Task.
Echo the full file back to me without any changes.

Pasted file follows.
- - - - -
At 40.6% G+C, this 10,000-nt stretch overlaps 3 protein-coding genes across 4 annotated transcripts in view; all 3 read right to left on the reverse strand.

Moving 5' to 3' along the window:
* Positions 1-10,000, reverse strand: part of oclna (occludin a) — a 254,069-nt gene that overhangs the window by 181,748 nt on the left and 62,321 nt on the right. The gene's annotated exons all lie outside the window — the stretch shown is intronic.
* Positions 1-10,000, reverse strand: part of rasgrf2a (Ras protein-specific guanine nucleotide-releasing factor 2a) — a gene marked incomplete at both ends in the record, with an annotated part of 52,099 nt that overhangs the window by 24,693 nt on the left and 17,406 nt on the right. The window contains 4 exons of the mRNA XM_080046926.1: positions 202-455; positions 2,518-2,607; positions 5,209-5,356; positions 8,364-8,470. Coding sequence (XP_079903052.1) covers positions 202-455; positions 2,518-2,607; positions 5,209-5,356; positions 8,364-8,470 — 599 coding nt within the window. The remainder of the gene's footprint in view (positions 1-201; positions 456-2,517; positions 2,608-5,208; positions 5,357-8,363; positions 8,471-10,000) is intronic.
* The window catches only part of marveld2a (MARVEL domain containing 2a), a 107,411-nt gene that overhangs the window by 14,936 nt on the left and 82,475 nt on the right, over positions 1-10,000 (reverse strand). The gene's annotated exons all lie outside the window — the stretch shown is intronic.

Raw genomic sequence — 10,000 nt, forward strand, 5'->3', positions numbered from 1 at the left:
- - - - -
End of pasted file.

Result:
At 40.6% G+C, this 10,000-nt stretch overlaps 3 protein-coding genes across 4 annotated transcripts in view; all 3 read right to left on the reverse strand.

Moving 5' to 3' along the window:
* Positions 1-10,000, reverse strand: part of oclna (occludin a) — a 254,069-nt gene that overhangs the window by 181,748 nt on the left and 62,321 nt on the right. The gene's annotated exons all lie outside the window — the stretch shown is intronic.
* Positions 1-10,000, reverse strand: part of rasgrf2a (Ras protein-specific guanine nucleotide-releasing factor 2a) — a gene marked incomplete at both ends in the record, with an annotated part of 52,099 nt that overhangs the window by 24,693 nt on the left and 17,406 nt on the right. The window contains 4 exons of the mRNA XM_080046926.1: positions 202-455; positions 2,518-2,607; positions 5,209-5,356; positions 8,364-8,470. Coding sequence (XP_079903052.1) covers positions 202-455; positions 2,518-2,607; positions 5,209-5,356; positions 8,364-8,470 — 599 coding nt within the window. The remainder of the gene's footprint in view (positions 1-201; positions 456-2,517; positions 2,608-5,208; positions 5,357-8,363; positions 8,471-10,000) is intronic.
* The window catches only part of marveld2a (MARVEL domain containing 2a), a 107,411-nt gene that overhangs the window by 14,936 nt on the left and 82,475 nt on the right, over positions 1-10,000 (reverse strand). The gene's annotated exons all lie outside the window — the stretch shown is intronic.

Raw genomic sequence — 10,000 nt, forward strand, 5'->3', positions numbered from 1 at the left: